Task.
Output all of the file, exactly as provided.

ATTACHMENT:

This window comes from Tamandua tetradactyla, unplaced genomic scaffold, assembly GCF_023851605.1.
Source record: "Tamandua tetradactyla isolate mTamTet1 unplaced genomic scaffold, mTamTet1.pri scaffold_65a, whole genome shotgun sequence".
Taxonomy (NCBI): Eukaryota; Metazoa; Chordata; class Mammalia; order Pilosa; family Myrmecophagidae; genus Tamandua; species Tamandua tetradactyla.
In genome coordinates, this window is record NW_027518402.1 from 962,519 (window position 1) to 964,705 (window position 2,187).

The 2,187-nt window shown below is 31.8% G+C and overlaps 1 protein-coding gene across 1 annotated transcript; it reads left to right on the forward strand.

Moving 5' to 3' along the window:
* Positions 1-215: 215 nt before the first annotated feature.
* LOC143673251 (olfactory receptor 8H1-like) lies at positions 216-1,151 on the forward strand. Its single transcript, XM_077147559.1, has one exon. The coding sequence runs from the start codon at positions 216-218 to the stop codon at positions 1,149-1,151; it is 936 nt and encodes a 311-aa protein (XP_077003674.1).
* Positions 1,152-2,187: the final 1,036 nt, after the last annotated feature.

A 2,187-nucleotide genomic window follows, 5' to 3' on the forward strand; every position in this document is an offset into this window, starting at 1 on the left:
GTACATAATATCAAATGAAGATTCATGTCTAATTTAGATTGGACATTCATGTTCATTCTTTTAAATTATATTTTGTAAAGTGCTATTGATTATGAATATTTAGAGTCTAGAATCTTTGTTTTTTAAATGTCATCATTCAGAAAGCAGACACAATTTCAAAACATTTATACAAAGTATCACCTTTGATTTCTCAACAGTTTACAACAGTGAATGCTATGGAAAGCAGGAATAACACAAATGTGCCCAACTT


This window comes from Tamandua tetradactyla, unplaced genomic scaffold, assembly GCF_023851605.1.
Source record: "Tamandua tetradactyla isolate mTamTet1 unplaced genomic scaffold, mTamTet1.pri scaffold_65a, whole genome shotgun sequence".
Taxonomy (NCBI): Eukaryota; Metazoa; Chordata; class Mammalia; order Pilosa; family Myrmecophagidae; genus Tamandua; species Tamandua tetradactyla.
In genome coordinates, this window is record NW_027518402.1 from 962,519 (window position 1) to 964,705 (window position 2,187).

The 2,187-nt window shown below is 31.8% G+C and overlaps 1 protein-coding gene across 1 annotated transcript; it reads left to right on the forward strand.

Moving 5' to 3' along the window:
* Positions 1-215: 215 nt before the first annotated feature.
* LOC143673251 (olfactory receptor 8H1-like) lies at positions 216-1,151 on the forward strand. Its single transcript, XM_077147559.1, has one exon. The coding sequence runs from the start codon at positions 216-218 to the stop codon at positions 1,149-1,151; it is 936 nt and encodes a 311-aa protein (XP_077003674.1).
* Positions 1,152-2,187: the final 1,036 nt, after the last annotated feature.

A 2,187-nucleotide genomic window follows, 5' to 3' on the forward strand; every position in this document is an offset into this window, starting at 1 on the left:
GTACATAATATCAAATGAAGATTCATGTCTAATTTAGATTGGACATTCATGTTCATTCTTTTAAATTATATTTTGTAAAGTGCTATTGATTATGAATATTTAGAGTCTAGAATCTTTGTTTTTTAAATGTCATCATTCAGAAAGCAGACACAATTTCAAAACATTTATACAAAGTATCACCTTTGATTTCTCAACAGTTTACAACAGTGAATGCTATGGAAAGCAGGAATAACACAAATGTGCCCAACTT